In the July issue, we're uncovering the ways researchers are connecting their work with communities for good, the importance of knowing your animals, the unlikely suspects devastating research sites, mobile apps for private land stewardship and more.
Through the TxN Monthly Round-Up, we highlight conservation events, milestones, and updates from across Texas. See what NRI and other conservation partners are up to this month!
Reversing the Quail Decline's monthly newsletter is here! This past month, they focused on the future of quail conservation by participating in both the North and South Bobwhite Brigades leadership camps!
KXVA Fox15 in Abilene talked with Josh Helcel about new traps used to combat the millions of wild pig negatively impacting Texas.
In the June issue, we cover innovative techniques built by NRI researchers that are changing the game for collecting data in the field—not to mention a few other phone apps that will take private land stewardship to the next level. In addition to technology, we're reviewing where conservation meets policy, pollinators, Texas Land Trends, alligators and energy.
See highlights from QuailMasters Part 2 and Quail Appreciation Day: Dallas. Plus a new article about invasive species, a classic resource for quail management, and an upcoming appearance at the TWA Convention.
The American alligator has existed in its current form for tens of millions of years, but what does its future look like when faced with rapid climate change? Researchers provide insight in this new publication.
While coordinating the SERPPAS Principals meeting in May, Colonel Schuliger, Commander of the 96th Civil Engineer Group at Eglin AFB and Mr. Tad Davis, Principal Deputy Assistant Secretary of Defense for Energy, Installations and Environment and current DoD Principal Co-Chair for SERPPAS, honored Addie Thornton with two challenge coins for her work coordinating SERPPAS, and for the successful tour of Eglin Air Force Base.
Recent research compared how different land use activities alter the landscape, including oil and gas, agriculture, and renewable energy operations. Read the results in the full article.
QuailMasters Session 1 aftermath, a successful Earth Day appearance, new resources and an upcoming Quail Appreciation Day!
A recent publication reveals the genetic differences between spot-tailed earless lizard subspecies and explains what those differences tell us about changes in their distributions over time. Read more in the full article.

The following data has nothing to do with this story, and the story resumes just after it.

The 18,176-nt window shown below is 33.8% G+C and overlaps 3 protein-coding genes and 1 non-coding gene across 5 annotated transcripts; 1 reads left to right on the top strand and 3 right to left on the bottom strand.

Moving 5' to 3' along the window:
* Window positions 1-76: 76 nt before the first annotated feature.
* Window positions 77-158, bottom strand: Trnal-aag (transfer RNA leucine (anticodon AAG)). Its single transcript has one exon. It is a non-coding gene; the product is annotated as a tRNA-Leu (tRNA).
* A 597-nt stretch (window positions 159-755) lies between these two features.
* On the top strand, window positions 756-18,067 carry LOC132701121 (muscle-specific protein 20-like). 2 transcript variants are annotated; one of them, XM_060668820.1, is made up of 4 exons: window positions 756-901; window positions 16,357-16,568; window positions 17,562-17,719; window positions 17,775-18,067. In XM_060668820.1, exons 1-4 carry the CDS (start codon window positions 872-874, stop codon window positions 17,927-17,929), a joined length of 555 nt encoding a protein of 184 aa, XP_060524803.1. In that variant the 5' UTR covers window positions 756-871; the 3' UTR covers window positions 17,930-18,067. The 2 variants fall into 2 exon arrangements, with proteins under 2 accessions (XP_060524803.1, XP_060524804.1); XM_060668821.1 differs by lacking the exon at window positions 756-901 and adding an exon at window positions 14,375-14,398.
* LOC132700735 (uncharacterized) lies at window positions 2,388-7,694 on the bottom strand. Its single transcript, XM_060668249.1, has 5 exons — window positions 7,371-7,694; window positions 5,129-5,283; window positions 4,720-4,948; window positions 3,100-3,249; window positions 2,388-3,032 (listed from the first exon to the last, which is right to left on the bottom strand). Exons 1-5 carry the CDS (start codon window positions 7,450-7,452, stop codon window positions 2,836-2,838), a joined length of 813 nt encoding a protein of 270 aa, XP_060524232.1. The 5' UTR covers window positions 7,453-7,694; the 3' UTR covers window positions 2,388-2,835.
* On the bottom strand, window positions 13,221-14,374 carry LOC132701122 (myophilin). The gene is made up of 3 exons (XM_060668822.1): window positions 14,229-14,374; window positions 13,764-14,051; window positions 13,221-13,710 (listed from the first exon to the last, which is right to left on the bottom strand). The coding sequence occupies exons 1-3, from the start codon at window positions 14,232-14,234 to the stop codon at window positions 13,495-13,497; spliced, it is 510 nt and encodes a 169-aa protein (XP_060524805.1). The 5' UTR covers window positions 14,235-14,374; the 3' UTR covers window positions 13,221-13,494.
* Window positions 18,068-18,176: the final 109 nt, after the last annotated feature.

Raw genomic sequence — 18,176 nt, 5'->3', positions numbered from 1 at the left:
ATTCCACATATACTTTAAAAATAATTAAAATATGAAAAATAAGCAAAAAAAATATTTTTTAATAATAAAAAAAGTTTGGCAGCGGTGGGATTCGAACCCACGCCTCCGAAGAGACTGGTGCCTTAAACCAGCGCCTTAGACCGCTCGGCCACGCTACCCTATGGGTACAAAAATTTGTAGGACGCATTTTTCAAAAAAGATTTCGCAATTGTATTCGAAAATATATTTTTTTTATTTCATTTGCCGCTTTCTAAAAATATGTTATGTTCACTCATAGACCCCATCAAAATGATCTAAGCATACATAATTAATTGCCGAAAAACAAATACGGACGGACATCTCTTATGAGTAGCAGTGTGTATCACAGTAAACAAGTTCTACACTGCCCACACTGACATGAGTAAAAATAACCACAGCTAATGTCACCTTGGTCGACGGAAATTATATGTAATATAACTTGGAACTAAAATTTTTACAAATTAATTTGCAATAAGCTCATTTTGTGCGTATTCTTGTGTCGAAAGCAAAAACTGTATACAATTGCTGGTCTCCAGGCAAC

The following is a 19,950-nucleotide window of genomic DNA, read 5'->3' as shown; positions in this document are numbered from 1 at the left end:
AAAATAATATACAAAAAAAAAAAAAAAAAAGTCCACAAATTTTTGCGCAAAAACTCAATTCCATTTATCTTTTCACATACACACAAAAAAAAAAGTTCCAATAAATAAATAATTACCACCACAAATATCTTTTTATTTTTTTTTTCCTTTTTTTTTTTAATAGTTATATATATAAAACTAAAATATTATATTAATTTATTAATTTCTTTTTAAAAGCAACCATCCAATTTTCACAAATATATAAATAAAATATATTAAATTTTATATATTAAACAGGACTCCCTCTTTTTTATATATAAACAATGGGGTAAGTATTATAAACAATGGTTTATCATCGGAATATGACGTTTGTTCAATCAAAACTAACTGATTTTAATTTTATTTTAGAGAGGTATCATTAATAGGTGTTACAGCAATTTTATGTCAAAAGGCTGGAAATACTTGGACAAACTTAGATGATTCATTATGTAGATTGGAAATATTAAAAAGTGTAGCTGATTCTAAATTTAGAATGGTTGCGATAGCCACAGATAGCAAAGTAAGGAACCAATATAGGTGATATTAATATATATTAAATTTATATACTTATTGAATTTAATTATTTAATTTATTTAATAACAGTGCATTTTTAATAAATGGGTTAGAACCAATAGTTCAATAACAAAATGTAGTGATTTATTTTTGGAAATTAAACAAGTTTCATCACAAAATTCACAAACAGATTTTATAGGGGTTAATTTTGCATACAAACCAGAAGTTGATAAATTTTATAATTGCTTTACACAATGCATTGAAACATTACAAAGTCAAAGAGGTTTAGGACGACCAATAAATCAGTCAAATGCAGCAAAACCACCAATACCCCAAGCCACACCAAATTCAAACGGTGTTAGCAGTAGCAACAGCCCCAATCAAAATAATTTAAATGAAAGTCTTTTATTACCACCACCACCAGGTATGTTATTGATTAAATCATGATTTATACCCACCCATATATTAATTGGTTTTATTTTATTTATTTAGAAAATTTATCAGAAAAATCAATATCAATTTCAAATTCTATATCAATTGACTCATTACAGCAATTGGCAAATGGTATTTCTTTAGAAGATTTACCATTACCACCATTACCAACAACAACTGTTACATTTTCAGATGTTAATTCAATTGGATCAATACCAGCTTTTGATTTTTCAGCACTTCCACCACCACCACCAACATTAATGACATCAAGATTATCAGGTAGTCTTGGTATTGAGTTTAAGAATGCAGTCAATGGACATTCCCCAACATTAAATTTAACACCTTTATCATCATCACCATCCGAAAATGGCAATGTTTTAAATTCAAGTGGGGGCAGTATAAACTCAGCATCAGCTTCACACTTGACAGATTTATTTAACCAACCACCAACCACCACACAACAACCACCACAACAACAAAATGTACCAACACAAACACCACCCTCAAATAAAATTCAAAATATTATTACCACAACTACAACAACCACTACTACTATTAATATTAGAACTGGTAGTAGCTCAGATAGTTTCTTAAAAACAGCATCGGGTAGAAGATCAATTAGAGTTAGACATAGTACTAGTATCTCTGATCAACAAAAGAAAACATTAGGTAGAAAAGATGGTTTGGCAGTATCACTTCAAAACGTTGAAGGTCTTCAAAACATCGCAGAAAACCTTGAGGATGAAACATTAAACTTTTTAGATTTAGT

Lieutenant General Jeffrey Buchanan Commander, U.S. Army North and Fort Sam Houston presented NRI's program manager Findley Brewster with the Distinguished Quartermaster award for lifelong support of the U.S. Army, military personnel and military families. The Distinguished Quartermaster program recognizes the efforts of private citizens in the communities surrounding Fort Sam Houston for enhancing the quality of life for soldiers and their families.
In the May issue, we discuss key indicators of ecosystem health and why knowing plants is essential to private land stewardship. Also included are updates on vital research happening in Texas for white-nose syndrome and how the gopher tortoise is teaching us about endangered species conservation. There are plenty of upcoming events you won't want to miss!
Two NRI affiliated students, Shelby McCay and Danielle Walkup, have been recognized as outstanding M.S. and Ph.D. students (respectively) by Texas A&M's Department of Wildlife and Fisheries Sciences.
NRI Associate Josh Helcel was recently interviewed about the severe feral hog problem in the state of Texas.
NRI partnered with other organizations like the Texas State Soil and Water Conservation Board and the Texas Wildlife Association to promote statewide land stewardship by launching a new campaign themed The Importance of Pollinators to Soil and Water Conservation in Texas.
"...according to the Texas A&M Texas Land Trends study, we are losing our agricultural lands at one of the fastest rates in the country."
The U.S. Fish and Wildlife Service (USFWS) has officially announced the de-listing of the black-capped vireo (Vireo atricapilla) from protections under the Endangered Species Act.
In the Quail Decline Initiative April newsletter we look back on a successful Fort Worth Quail Appreciation Day and share our new resources that will help you learn more about a lesser-known Texas quail species, the many plants that quail utilize for food and shelter, and how to conduct spring call counts with our video of the month. Coming up: Dallas Quail Appreciation Day in May!
The fungus that causes white-nose syndrome, a deadly disease for bats, has been detected for the first time in central Texas counties. Learn more about the disease and efforts to study it here.
Mike Brennan, director of the Wildlife Conservation and Mitigation Program at Texas A&M Natural Resources Institute gives insights on the Endangered Species Act and candidate species policy and conservation in a new article titled “Lesson from a Tortoise.”
In the April issue, we recognize the winners of the 2018 Texas Environmental Excellence Award in education, reflect on a year of accomplishments in our 2017 Annual Report, and highlight new resources about the importance of soils, irrigation, and riparian restoration in land stewardship. Also included are updates from our partner organizations and plenty of upcoming events you won't want to miss!